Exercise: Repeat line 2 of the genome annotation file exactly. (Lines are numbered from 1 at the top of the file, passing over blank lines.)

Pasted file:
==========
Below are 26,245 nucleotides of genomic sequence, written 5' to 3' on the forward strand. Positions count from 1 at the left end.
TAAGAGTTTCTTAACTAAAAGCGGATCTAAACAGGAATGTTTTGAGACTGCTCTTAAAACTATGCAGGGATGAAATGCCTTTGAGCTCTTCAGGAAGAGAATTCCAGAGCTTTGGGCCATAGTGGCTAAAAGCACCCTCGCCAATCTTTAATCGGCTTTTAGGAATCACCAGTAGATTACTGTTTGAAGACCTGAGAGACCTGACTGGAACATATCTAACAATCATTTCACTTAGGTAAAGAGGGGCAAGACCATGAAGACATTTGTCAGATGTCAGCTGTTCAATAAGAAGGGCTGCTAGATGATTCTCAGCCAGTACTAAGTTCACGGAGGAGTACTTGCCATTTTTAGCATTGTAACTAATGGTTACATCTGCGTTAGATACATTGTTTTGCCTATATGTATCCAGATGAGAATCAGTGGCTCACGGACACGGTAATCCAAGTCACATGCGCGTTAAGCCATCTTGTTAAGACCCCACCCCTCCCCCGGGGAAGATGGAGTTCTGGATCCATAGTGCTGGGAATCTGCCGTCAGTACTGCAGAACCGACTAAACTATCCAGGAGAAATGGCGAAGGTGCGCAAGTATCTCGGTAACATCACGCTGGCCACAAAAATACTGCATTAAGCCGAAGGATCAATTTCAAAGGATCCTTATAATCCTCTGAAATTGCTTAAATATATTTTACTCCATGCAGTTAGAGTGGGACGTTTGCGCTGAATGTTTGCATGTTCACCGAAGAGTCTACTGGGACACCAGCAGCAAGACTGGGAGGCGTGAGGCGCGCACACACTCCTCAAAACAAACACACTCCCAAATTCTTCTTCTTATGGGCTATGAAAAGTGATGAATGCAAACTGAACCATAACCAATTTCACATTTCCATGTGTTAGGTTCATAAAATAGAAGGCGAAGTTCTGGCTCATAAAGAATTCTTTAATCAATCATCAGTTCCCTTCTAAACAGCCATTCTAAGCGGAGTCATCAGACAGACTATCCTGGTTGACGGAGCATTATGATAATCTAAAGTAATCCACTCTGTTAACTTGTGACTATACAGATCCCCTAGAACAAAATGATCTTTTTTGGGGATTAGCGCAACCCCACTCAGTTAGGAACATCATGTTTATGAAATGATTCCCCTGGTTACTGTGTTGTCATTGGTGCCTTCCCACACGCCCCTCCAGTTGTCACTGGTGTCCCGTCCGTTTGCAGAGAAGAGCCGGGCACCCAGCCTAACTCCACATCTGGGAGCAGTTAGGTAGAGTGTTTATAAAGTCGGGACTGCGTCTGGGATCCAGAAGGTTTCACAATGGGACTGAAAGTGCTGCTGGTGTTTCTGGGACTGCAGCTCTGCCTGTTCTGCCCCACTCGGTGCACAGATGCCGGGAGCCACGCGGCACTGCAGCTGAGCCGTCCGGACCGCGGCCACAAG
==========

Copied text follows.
TAAGAGTTTCTTAACTAAAAGCGGATCTAAACAGGAATGTTTTGAGACTGCTCTTAAAACTATGCAGGGATGAAATGCCTTTGAGCTCTTCAGGAAGAGAATTCCAGAGCTTTGGGCCATAGTGGCTAAAAGCACCCTCGCCAATCTTTAATCGGCTTTTAGGAATCACCAGTAGATTACTGTTTGAAGACCTGAGAGACCTGACTGGAACATATCTAACAATCATTTCACTTAGGTAAAGAGGGGCAAGACCATGAAGACATTTGTCAGATGTCAGCTGTTCAATAAGAAGGGCTGCTAGATGATTCTCAGCCAGTACTAAGTTCACGGAGGAGTACTTGCCATTTTTAGCATTGTAACTAATGGTTACATCTGCGTTAGATACATTGTTTTGCCTATATGTATCCAGATGAGAATCAGTGGCTCACGGACACGGTAATCCAAGTCACATGCGCGTTAAGCCATCTTGTTAAGACCCCACCCCTCCCCCGGGGAAGATGGAGTTCTGGATCCATAGTGCTGGGAATCTGCCGTCAGTACTGCAGAACCGACTAAACTATCCAGGAGAAATGGCGAAGGTGCGCAAGTATCTCGGTAACATCACGCTGGCCACAAAAATACTGCATTAAGCCGAAGGATCAATTTCAAAGGATCCTTATAATCCTCTGAAATTGCTTAAATATATTTTACTCCATGCAGTTAGAGTGGGACGTTTGCGCTGAATGTTTGCATGTTCACCGAAGAGTCTACTGGGACACCAGCAGCAAGACTGGGAGGCGTGAGGCGCGCACACACTCCTCAAAACAAACACACTCCCAAATTCTTCTTCTTATGGGCTATGAAAAGTGATGAATGCAAACTGAACCATAACCAATTTCACATTTCCATGTGTTAGGTTCATAAAATAGAAGGCGAAGTTCTGGCTCATAAAGAATTCTTTAATCAATCATCAGTTCCCTTCTAAACAGCCATTCTAAGCGGAGTCATCAGACAGACTATCCTGGTTGACGGAGCATTATGATAATCTAAAGTAATCCACTCTGTTAACTTGTGACTATACAGATCCCCTAGAACAAAATGATCTTTTTTGGGGATTAGCGCAACCCCACTCAGTTAGGAACATCATGTTTATGAAATGATTCCCCTGGTTACTGTGTTGTCATTGGTGCCTTCCCACACGCCCCTCCAGTTGTCACTGGTGTCCCGTCCGTTTGCAGAGAAGAGCCGGGCACCCAGCCTAACTCCACATCTGGGAGCAGTTAGGTAGAGTGTTTATAAAGTCGGGACTGCGTCTGGGATCCAGAAGGTTTCACAATGGGACTGAAAGTGCTGCTGGTGTTTCTGGGACTGCAGCTCTGCCTGTTCTGCCCCACTCGGTGCACAGATGCCGGGAGCCACGCGGCACTGCAGCTGAGCCGTCCGGACCGCGGCCACAAG